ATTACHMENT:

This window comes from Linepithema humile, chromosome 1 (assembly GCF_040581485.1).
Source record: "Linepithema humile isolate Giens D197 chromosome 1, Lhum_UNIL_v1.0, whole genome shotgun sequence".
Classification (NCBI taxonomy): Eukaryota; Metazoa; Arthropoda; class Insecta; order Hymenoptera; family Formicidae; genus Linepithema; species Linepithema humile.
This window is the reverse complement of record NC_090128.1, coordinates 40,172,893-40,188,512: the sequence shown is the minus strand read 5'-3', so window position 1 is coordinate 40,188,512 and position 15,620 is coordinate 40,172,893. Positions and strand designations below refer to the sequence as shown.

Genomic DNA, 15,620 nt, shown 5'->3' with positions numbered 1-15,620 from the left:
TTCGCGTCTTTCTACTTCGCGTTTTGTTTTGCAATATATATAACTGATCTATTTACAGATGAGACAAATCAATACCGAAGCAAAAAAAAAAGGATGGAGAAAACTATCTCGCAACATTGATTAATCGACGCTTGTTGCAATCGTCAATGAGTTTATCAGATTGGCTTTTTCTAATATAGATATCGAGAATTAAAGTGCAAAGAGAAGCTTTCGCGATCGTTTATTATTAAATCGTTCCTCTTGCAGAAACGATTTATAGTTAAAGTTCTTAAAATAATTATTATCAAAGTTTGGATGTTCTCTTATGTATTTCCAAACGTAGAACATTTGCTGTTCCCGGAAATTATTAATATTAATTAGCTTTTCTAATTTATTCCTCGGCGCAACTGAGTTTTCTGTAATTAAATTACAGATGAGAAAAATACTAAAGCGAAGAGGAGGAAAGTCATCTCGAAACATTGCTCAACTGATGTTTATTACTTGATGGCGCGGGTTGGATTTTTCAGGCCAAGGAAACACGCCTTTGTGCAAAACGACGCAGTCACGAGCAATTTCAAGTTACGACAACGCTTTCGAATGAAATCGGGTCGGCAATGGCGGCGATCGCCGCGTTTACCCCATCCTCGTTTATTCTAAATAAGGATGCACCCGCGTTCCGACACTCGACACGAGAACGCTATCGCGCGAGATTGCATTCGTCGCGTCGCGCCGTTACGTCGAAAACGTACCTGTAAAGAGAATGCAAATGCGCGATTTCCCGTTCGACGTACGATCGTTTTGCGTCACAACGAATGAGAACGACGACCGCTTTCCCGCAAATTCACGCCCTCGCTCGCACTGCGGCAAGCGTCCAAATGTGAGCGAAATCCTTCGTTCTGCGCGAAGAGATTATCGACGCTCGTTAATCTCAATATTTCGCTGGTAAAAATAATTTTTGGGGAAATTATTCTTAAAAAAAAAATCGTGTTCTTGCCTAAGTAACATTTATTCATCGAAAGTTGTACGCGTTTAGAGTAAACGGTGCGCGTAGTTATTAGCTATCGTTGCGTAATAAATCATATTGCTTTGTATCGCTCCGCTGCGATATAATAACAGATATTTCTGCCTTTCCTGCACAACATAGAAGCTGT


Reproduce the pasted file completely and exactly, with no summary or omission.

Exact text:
This window comes from Linepithema humile, chromosome 1 (assembly GCF_040581485.1).
Source record: "Linepithema humile isolate Giens D197 chromosome 1, Lhum_UNIL_v1.0, whole genome shotgun sequence".
Classification (NCBI taxonomy): Eukaryota; Metazoa; Arthropoda; class Insecta; order Hymenoptera; family Formicidae; genus Linepithema; species Linepithema humile.
This window is the reverse complement of record NC_090128.1, coordinates 40,172,893-40,188,512: the sequence shown is the minus strand read 5'-3', so window position 1 is coordinate 40,188,512 and position 15,620 is coordinate 40,172,893. Positions and strand designations below refer to the sequence as shown.

Genomic DNA, 15,620 nt, shown 5'->3' with positions numbered 1-15,620 from the left:
TTCGCGTCTTTCTACTTCGCGTTTTGTTTTGCAATATATATAACTGATCTATTTACAGATGAGACAAATCAATACCGAAGCAAAAAAAAAAGGATGGAGAAAACTATCTCGCAACATTGATTAATCGACGCTTGTTGCAATCGTCAATGAGTTTATCAGATTGGCTTTTTCTAATATAGATATCGAGAATTAAAGTGCAAAGAGAAGCTTTCGCGATCGTTTATTATTAAATCGTTCCTCTTGCAGAAACGATTTATAGTTAAAGTTCTTAAAATAATTATTATCAAAGTTTGGATGTTCTCTTATGTATTTCCAAACGTAGAACATTTGCTGTTCCCGGAAATTATTAATATTAATTAGCTTTTCTAATTTATTCCTCGGCGCAACTGAGTTTTCTGTAATTAAATTACAGATGAGAAAAATACTAAAGCGAAGAGGAGGAAAGTCATCTCGAAACATTGCTCAACTGATGTTTATTACTTGATGGCGCGGGTTGGATTTTTCAGGCCAAGGAAACACGCCTTTGTGCAAAACGACGCAGTCACGAGCAATTTCAAGTTACGACAACGCTTTCGAATGAAATCGGGTCGGCAATGGCGGCGATCGCCGCGTTTACCCCATCCTCGTTTATTCTAAATAAGGATGCACCCGCGTTCCGACACTCGACACGAGAACGCTATCGCGCGAGATTGCATTCGTCGCGTCGCGCCGTTACGTCGAAAACGTACCTGTAAAGAGAATGCAAATGCGCGATTTCCCGTTCGACGTACGATCGTTTTGCGTCACAACGAATGAGAACGACGACCGCTTTCCCGCAAATTCACGCCCTCGCTCGCACTGCGGCAAGCGTCCAAATGTGAGCGAAATCCTTCGTTCTGCGCGAAGAGATTATCGACGCTCGTTAATCTCAATATTTCGCTGGTAAAAATAATTTTTGGGGAAATTATTCTTAAAAAAAAAATCGTGTTCTTGCCTAAGTAACATTTATTCATCGAAAGTTGTACGCGTTTAGAGTAAACGGTGCGCGTAGTTATTAGCTATCGTTGCGTAATAAATCATATTGCTTTGTATCGCTCCGCTGCGATATAATAACAGATATTTCTGCCTTTCCTGCACAACATAGAAGCTGT